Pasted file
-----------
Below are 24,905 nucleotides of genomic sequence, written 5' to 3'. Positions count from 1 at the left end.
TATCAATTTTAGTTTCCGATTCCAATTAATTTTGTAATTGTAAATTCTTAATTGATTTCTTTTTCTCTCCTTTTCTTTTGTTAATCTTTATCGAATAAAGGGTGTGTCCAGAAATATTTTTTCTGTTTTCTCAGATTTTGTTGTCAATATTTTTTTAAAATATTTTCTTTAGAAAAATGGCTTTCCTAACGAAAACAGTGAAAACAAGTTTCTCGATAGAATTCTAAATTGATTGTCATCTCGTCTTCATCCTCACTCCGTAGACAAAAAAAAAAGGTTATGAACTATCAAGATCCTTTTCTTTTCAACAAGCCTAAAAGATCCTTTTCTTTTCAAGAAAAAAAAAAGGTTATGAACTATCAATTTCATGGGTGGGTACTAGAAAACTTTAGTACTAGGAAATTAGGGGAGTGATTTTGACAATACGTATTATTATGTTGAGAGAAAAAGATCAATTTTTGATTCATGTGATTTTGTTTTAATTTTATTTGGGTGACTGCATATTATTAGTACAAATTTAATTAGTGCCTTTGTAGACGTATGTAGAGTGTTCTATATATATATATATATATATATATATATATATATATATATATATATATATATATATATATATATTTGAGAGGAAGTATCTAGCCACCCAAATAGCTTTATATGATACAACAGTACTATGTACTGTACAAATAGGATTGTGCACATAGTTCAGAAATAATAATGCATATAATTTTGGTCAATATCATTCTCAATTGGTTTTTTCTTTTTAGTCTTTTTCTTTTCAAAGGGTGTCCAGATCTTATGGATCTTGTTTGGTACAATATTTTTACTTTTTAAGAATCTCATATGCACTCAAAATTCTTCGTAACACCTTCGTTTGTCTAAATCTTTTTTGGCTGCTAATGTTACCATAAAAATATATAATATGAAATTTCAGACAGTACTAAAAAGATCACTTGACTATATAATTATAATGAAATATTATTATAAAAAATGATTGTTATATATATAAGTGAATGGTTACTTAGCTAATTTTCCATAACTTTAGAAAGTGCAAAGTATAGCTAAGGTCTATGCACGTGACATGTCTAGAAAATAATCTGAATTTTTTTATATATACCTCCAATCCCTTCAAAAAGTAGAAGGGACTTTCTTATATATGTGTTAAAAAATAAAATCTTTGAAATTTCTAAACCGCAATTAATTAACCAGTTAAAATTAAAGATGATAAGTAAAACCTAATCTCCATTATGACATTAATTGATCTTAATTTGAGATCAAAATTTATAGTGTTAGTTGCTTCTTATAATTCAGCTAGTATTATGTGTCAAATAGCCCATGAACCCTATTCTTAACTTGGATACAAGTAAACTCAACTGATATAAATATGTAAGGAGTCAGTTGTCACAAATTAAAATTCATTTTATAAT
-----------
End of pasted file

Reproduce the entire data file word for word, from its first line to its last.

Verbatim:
Below are 24,905 nucleotides of genomic sequence, written 5' to 3'. Positions count from 1 at the left end.
TATCAATTTTAGTTTCCGATTCCAATTAATTTTGTAATTGTAAATTCTTAATTGATTTCTTTTTCTCTCCTTTTCTTTTGTTAATCTTTATCGAATAAAGGGTGTGTCCAGAAATATTTTTTCTGTTTTCTCAGATTTTGTTGTCAATATTTTTTTAAAATATTTTCTTTAGAAAAATGGCTTTCCTAACGAAAACAGTGAAAACAAGTTTCTCGATAGAATTCTAAATTGATTGTCATCTCGTCTTCATCCTCACTCCGTAGACAAAAAAAAAAGGTTATGAACTATCAAGATCCTTTTCTTTTCAACAAGCCTAAAAGATCCTTTTCTTTTCAAGAAAAAAAAAAGGTTATGAACTATCAATTTCATGGGTGGGTACTAGAAAACTTTAGTACTAGGAAATTAGGGGAGTGATTTTGACAATACGTATTATTATGTTGAGAGAAAAAGATCAATTTTTGATTCATGTGATTTTGTTTTAATTTTATTTGGGTGACTGCATATTATTAGTACAAATTTAATTAGTGCCTTTGTAGACGTATGTAGAGTGTTCTATATATATATATATATATATATATATATATATATATATATATATATATATATATATATATATATTTGAGAGGAAGTATCTAGCCACCCAAATAGCTTTATATGATACAACAGTACTATGTACTGTACAAATAGGATTGTGCACATAGTTCAGAAATAATAATGCATATAATTTTGGTCAATATCATTCTCAATTGGTTTTTTCTTTTTAGTCTTTTTCTTTTCAAAGGGTGTCCAGATCTTATGGATCTTGTTTGGTACAATATTTTTACTTTTTAAGAATCTCATATGCACTCAAAATTCTTCGTAACACCTTCGTTTGTCTAAATCTTTTTTGGCTGCTAATGTTACCATAAAAATATATAATATGAAATTTCAGACAGTACTAAAAAGATCACTTGACTATATAATTATAATGAAATATTATTATAAAAAATGATTGTTATATATATAAGTGAATGGTTACTTAGCTAATTTTCCATAACTTTAGAAAGTGCAAAGTATAGCTAAGGTCTATGCACGTGACATGTCTAGAAAATAATCTGAATTTTTTTATATATACCTCCAATCCCTTCAAAAAGTAGAAGGGACTTTCTTATATATGTGTTAAAAAATAAAATCTTTGAAATTTCTAAACCGCAATTAATTAACCAGTTAAAATTAAAGATGATAAGTAAAACCTAATCTCCATTATGACATTAATTGATCTTAATTTGAGATCAAAATTTATAGTGTTAGTTGCTTCTTATAATTCAGCTAGTATTATGTGTCAAATAGCCCATGAACCCTATTCTTAACTTGGATACAAGTAAACTCAACTGATATAAATATGTAAGGAGTCAGTTGTCACAAATTAAAATTCATTTTATAAT